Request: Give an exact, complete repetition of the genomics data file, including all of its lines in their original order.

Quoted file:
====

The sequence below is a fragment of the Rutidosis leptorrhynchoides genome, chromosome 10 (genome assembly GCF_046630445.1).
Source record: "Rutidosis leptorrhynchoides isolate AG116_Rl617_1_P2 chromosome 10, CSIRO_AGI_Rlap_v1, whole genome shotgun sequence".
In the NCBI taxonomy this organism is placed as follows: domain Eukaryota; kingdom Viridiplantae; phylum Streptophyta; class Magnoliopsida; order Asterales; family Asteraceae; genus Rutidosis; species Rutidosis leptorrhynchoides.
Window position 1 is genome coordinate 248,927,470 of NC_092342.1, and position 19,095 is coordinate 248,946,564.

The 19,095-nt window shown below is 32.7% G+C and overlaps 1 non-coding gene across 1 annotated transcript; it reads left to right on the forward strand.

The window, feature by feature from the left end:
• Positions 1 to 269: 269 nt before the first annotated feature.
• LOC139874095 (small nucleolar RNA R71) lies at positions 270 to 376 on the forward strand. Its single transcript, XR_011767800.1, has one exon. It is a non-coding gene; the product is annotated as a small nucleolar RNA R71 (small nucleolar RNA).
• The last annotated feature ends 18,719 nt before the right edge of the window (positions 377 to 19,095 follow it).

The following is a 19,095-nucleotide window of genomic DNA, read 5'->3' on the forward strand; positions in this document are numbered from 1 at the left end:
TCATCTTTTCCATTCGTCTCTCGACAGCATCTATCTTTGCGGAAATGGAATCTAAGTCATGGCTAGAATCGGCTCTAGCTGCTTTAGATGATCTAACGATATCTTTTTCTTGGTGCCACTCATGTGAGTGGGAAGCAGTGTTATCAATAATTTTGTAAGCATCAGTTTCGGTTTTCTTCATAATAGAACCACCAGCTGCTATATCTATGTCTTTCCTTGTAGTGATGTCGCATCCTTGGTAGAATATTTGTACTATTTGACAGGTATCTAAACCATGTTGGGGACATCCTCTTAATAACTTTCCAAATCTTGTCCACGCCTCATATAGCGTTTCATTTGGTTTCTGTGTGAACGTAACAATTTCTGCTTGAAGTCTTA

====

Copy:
The sequence below is a fragment of the Rutidosis leptorrhynchoides genome, chromosome 10 (genome assembly GCF_046630445.1).
Source record: "Rutidosis leptorrhynchoides isolate AG116_Rl617_1_P2 chromosome 10, CSIRO_AGI_Rlap_v1, whole genome shotgun sequence".
In the NCBI taxonomy this organism is placed as follows: domain Eukaryota; kingdom Viridiplantae; phylum Streptophyta; class Magnoliopsida; order Asterales; family Asteraceae; genus Rutidosis; species Rutidosis leptorrhynchoides.
Window position 1 is genome coordinate 248,927,470 of NC_092342.1, and position 19,095 is coordinate 248,946,564.

The 19,095-nt window shown below is 32.7% G+C and overlaps 1 non-coding gene across 1 annotated transcript; it reads left to right on the forward strand.

The window, feature by feature from the left end:
• Positions 1 to 269: 269 nt before the first annotated feature.
• LOC139874095 (small nucleolar RNA R71) lies at positions 270 to 376 on the forward strand. Its single transcript, XR_011767800.1, has one exon. It is a non-coding gene; the product is annotated as a small nucleolar RNA R71 (small nucleolar RNA).
• The last annotated feature ends 18,719 nt before the right edge of the window (positions 377 to 19,095 follow it).

The following is a 19,095-nucleotide window of genomic DNA, read 5'->3' on the forward strand; positions in this document are numbered from 1 at the left end:
TCATCTTTTCCATTCGTCTCTCGACAGCATCTATCTTTGCGGAAATGGAATCTAAGTCATGGCTAGAATCGGCTCTAGCTGCTTTAGATGATCTAACGATATCTTTTTCTTGGTGCCACTCATGTGAGTGGGAAGCAGTGTTATCAATAATTTTGTAAGCATCAGTTTCGGTTTTCTTCATAATAGAACCACCAGCTGCTATATCTATGTCTTTCCTTGTAGTGATGTCGCATCCTTGGTAGAATATTTGTACTATTTGACAGGTATCTAAACCATGTTGGGGACATCCTCTTAATAACTTTCCAAATCTTGTCCACGCCTCATATAGCGTTTCATTTGGTTTCTGTGTGAACGTAACAATTTCTGCTTGAAGTCTTA